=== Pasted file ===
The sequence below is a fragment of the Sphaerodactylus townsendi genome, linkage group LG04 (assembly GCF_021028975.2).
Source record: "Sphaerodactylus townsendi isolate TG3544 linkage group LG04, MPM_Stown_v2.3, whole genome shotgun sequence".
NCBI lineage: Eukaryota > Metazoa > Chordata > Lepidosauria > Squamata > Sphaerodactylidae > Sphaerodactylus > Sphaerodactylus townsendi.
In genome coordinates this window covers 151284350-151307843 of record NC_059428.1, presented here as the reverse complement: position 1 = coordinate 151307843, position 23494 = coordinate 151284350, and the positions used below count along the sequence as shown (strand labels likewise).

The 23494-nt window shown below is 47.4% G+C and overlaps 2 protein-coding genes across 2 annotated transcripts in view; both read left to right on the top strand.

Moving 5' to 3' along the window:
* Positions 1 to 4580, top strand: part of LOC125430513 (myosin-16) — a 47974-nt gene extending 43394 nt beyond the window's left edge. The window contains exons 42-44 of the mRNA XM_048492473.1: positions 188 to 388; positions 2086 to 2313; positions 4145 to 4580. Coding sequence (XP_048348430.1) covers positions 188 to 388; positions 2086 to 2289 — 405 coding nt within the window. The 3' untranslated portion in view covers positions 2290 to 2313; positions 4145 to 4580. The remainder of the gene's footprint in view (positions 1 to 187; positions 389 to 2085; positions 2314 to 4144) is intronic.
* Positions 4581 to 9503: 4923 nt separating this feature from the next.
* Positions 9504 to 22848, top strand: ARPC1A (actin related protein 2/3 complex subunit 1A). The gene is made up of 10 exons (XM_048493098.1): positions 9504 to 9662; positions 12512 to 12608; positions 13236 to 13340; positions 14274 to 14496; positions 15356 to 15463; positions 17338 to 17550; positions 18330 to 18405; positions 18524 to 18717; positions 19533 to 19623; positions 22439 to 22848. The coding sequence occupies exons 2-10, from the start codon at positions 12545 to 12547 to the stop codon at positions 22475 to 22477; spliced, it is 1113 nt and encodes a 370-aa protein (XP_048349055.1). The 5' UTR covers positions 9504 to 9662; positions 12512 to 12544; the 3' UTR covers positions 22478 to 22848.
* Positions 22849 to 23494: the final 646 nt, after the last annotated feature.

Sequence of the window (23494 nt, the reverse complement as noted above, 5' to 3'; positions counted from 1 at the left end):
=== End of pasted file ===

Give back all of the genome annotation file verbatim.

The sequence below is a fragment of the Sphaerodactylus townsendi genome, linkage group LG04 (assembly GCF_021028975.2).
Source record: "Sphaerodactylus townsendi isolate TG3544 linkage group LG04, MPM_Stown_v2.3, whole genome shotgun sequence".
NCBI lineage: Eukaryota > Metazoa > Chordata > Lepidosauria > Squamata > Sphaerodactylidae > Sphaerodactylus > Sphaerodactylus townsendi.
In genome coordinates this window covers 151284350-151307843 of record NC_059428.1, presented here as the reverse complement: position 1 = coordinate 151307843, position 23494 = coordinate 151284350, and the positions used below count along the sequence as shown (strand labels likewise).

The 23494-nt window shown below is 47.4% G+C and overlaps 2 protein-coding genes across 2 annotated transcripts in view; both read left to right on the top strand.

Moving 5' to 3' along the window:
* Positions 1 to 4580, top strand: part of LOC125430513 (myosin-16) — a 47974-nt gene extending 43394 nt beyond the window's left edge. The window contains exons 42-44 of the mRNA XM_048492473.1: positions 188 to 388; positions 2086 to 2313; positions 4145 to 4580. Coding sequence (XP_048348430.1) covers positions 188 to 388; positions 2086 to 2289 — 405 coding nt within the window. The 3' untranslated portion in view covers positions 2290 to 2313; positions 4145 to 4580. The remainder of the gene's footprint in view (positions 1 to 187; positions 389 to 2085; positions 2314 to 4144) is intronic.
* Positions 4581 to 9503: 4923 nt separating this feature from the next.
* Positions 9504 to 22848, top strand: ARPC1A (actin related protein 2/3 complex subunit 1A). The gene is made up of 10 exons (XM_048493098.1): positions 9504 to 9662; positions 12512 to 12608; positions 13236 to 13340; positions 14274 to 14496; positions 15356 to 15463; positions 17338 to 17550; positions 18330 to 18405; positions 18524 to 18717; positions 19533 to 19623; positions 22439 to 22848. The coding sequence occupies exons 2-10, from the start codon at positions 12545 to 12547 to the stop codon at positions 22475 to 22477; spliced, it is 1113 nt and encodes a 370-aa protein (XP_048349055.1). The 5' UTR covers positions 9504 to 9662; positions 12512 to 12544; the 3' UTR covers positions 22478 to 22848.
* Positions 22849 to 23494: the final 646 nt, after the last annotated feature.

Sequence of the window (23494 nt, the reverse complement as noted above, 5' to 3'; positions counted from 1 at the left end):